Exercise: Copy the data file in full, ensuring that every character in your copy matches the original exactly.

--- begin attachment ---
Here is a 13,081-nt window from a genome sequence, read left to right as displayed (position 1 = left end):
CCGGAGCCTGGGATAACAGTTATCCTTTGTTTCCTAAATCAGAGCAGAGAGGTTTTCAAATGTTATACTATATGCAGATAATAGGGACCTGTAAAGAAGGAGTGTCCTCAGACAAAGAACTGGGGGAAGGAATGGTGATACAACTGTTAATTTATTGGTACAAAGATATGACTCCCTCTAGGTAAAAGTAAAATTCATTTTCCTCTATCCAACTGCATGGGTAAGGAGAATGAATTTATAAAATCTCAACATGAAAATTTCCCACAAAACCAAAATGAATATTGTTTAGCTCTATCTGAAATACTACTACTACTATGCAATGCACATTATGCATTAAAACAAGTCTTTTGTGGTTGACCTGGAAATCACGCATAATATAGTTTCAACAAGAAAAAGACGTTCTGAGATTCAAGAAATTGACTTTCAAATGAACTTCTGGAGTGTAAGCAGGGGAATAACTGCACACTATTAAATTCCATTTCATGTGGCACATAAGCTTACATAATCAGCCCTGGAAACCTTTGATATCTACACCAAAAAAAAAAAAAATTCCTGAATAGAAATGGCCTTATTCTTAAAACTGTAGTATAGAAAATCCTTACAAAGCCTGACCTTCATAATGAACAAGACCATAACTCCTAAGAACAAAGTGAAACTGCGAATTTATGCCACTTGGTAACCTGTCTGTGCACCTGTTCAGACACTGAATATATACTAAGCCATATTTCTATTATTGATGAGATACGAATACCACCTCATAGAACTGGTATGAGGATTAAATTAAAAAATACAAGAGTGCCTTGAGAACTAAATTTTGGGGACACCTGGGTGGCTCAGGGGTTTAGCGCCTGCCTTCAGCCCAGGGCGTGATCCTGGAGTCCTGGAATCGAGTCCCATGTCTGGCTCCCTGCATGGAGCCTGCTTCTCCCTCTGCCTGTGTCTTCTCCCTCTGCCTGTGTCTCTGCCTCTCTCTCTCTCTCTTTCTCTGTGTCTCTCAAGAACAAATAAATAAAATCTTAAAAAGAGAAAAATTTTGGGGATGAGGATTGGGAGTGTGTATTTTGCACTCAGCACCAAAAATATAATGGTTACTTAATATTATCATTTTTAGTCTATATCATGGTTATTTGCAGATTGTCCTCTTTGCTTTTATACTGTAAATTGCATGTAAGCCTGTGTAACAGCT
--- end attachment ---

Here is a 13,081-nt window from a genome sequence, read left to right as displayed (position 1 = left end):
CCGGAGCCTGGGATAACAGTTATCCTTTGTTTCCTAAATCAGAGCAGAGAGGTTTTCAAATGTTATACTATATGCAGATAATAGGGACCTGTAAAGAAGGAGTGTCCTCAGACAAAGAACTGGGGGAAGGAATGGTGATACAACTGTTAATTTATTGGTACAAAGATATGACTCCCTCTAGGTAAAAGTAAAATTCATTTTCCTCTATCCAACTGCATGGGTAAGGAGAATGAATTTATAAAATCTCAACATGAAAATTTCCCACAAAACCAAAATGAATATTGTTTAGCTCTATCTGAAATACTACTACTACTATGCAATGCACATTATGCATTAAAACAAGTCTTTTGTGGTTGACCTGGAAATCACGCATAATATAGTTTCAACAAGAAAAAGACGTTCTGAGATTCAAGAAATTGACTTTCAAATGAACTTCTGGAGTGTAAGCAGGGGAATAACTGCACACTATTAAATTCCATTTCATGTGGCACATAAGCTTACATAATCAGCCCTGGAAACCTTTGATATCTACACCAAAAAAAAAAAAAATTCCTGAATAGAAATGGCCTTATTCTTAAAACTGTAGTATAGAAAATCCTTACAAAGCCTGACCTTCATAATGAACAAGACCATAACTCCTAAGAACAAAGTGAAACTGCGAATTTATGCCACTTGGTAACCTGTCTGTGCACCTGTTCAGACACTGAATATATACTAAGCCATATTTCTATTATTGATGAGATACGAATACCACCTCATAGAACTGGTATGAGGATTAAATTAAAAAATACAAGAGTGCCTTGAGAACTAAATTTTGGGGACACCTGGGTGGCTCAGGGGTTTAGCGCCTGCCTTCAGCCCAGGGCGTGATCCTGGAGTCCTGGAATCGAGTCCCATGTCTGGCTCCCTGCATGGAGCCTGCTTCTCCCTCTGCCTGTGTCTTCTCCCTCTGCCTGTGTCTCTGCCTCTCTCTCTCTCTCTTTCTCTGTGTCTCTCAAGAACAAATAAATAAAATCTTAAAAAGAGAAAAATTTTGGGGATGAGGATTGGGAGTGTGTATTTTGCACTCAGCACCAAAAATATAATGGTTACTTAATATTATCATTTTTAGTCTATATCATGGTTATTTGCAGATTGTCCTCTTTGCTTTTATACTGTAAATTGCATGTAAGCCTGTGTAACAGCT